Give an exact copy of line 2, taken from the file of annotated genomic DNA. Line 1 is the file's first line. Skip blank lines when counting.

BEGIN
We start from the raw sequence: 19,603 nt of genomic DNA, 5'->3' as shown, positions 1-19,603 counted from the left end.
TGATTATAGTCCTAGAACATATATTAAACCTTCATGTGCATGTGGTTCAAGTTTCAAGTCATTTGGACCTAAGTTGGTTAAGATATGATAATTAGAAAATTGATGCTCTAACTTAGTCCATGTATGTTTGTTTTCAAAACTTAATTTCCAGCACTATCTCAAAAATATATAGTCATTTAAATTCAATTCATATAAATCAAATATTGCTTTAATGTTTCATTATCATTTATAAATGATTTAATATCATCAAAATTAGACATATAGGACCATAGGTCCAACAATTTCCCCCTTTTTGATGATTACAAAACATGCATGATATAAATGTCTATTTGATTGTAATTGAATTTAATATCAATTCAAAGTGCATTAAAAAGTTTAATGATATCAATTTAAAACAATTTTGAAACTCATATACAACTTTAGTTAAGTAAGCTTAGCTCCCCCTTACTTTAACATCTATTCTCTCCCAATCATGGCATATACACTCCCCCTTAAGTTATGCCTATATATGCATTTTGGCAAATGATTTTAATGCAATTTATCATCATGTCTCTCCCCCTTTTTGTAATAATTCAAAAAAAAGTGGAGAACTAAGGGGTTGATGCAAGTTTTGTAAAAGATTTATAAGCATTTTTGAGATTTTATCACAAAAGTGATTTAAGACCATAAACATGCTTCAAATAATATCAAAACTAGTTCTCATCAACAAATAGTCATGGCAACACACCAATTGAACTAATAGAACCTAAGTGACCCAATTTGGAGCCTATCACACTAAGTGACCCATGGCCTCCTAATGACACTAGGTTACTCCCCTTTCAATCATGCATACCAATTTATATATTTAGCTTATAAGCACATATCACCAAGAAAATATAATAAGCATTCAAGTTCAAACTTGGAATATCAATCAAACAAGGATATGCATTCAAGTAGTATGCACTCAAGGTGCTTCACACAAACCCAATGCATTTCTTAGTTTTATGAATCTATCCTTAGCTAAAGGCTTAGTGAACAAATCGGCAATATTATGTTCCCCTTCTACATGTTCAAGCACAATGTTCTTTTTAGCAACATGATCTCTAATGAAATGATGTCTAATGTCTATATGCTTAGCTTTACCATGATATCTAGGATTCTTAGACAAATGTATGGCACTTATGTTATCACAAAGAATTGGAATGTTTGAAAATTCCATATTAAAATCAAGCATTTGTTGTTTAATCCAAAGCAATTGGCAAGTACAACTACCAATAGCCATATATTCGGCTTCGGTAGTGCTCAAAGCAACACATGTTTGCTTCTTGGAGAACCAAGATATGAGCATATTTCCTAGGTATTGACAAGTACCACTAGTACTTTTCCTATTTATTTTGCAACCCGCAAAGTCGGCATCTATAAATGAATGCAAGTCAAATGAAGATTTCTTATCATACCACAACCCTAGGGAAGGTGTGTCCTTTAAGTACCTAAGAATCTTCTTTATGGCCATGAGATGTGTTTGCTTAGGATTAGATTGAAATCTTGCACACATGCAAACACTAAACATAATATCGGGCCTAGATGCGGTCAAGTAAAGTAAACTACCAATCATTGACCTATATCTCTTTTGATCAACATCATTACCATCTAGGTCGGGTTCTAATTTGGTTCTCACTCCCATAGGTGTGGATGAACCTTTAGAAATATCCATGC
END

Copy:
TGATTATAGTCCTAGAACATATATTAAACCTTCATGTGCATGTGGTTCAAGTTTCAAGTCATTTGGACCTAAGTTGGTTAAGATATGATAATTAGAAAATTGATGCTCTAACTTAGTCCATGTATGTTTGTTTTCAAAACTTAATTTCCAGCACTATCTCAAAAATATATAGTCATTTAAATTCAATTCATATAAATCAAATATTGCTTTAATGTTTCATTATCATTTATAAATGATTTAATATCATCAAAATTAGACATATAGGACCATAGGTCCAACAATTTCCCCCTTTTTGATGATTACAAAACATGCATGATATAAATGTCTATTTGATTGTAATTGAATTTAATATCAATTCAAAGTGCATTAAAAAGTTTAATGATATCAATTTAAAACAATTTTGAAACTCATATACAACTTTAGTTAAGTAAGCTTAGCTCCCCCTTACTTTAACATCTATTCTCTCCCAATCATGGCATATACACTCCCCCTTAAGTTATGCCTATATATGCATTTTGGCAAATGATTTTAATGCAATTTATCATCATGTCTCTCCCCCTTTTTGTAATAATTCAAAAAAAAGTGGAGAACTAAGGGGTTGATGCAAGTTTTGTAAAAGATTTATAAGCATTTTTGAGATTTTATCACAAAAGTGATTTAAGACCATAAACATGCTTCAAATAATATCAAAACTAGTTCTCATCAACAAATAGTCATGGCAACACACCAATTGAACTAATAGAACCTAAGTGACCCAATTTGGAGCCTATCACACTAAGTGACCCATGGCCTCCTAATGACACTAGGTTACTCCCCTTTCAATCATGCATACCAATTTATATATTTAGCTTATAAGCACATATCACCAAGAAAATATAATAAGCATTCAAGTTCAAACTTGGAATATCAATCAAACAAGGATATGCATTCAAGTAGTATGCACTCAAGGTGCTTCACACAAACCCAATGCATTTCTTAGTTTTATGAATCTATCCTTAGCTAAAGGCTTAGTGAACAAATCGGCAATATTATGTTCCCCTTCTACATGTTCAAGCACAATGTTCTTTTTAGCAACATGATCTCTAATGAAATGATGTCTAATGTCTATATGCTTAGCTTTACCATGATATCTAGGATTCTTAGACAAATGTATGGCACTTATGTTATCACAAAGAATTGGAATGTTTGAAAATTCCATATTAAAATCAAGCATTTGTTGTTTAATCCAAAGCAATTGGCAAGTACAACTACCAATAGCCATATATTCGGCTTCGGTAGTGCTCAAAGCAACACATGTTTGCTTCTTGGAGAACCAAGATATGAGCATATTTCCTAGGTATTGACAAGTACCACTAGTACTTTTCCTATTTATTTTGCAACCCGCAAAGTCGGCATCTATAAATGAATGCAAGTCAAATGAAGATTTCTTATCATACCACAACCCTAGGGAAGGTGTGTCCTTTAAGTACCTAAGAATCTTCTTTATGGCCATGAGATGTGTTTGCTTAGGATTAGATTGAAATCTTGCACACATGCAAACACTAAACATAATATCGGGCCTAGATGCGGTCAAGTAAAGTAAACTACCAATCATTGACCTATATCTCTTTTGATCAACATCATTACCATCTAGGTCGGGTTCTAATTTGGTTCTCACTCCCATAGGTGTGGATGAACCTTTAGAAATATCCATGC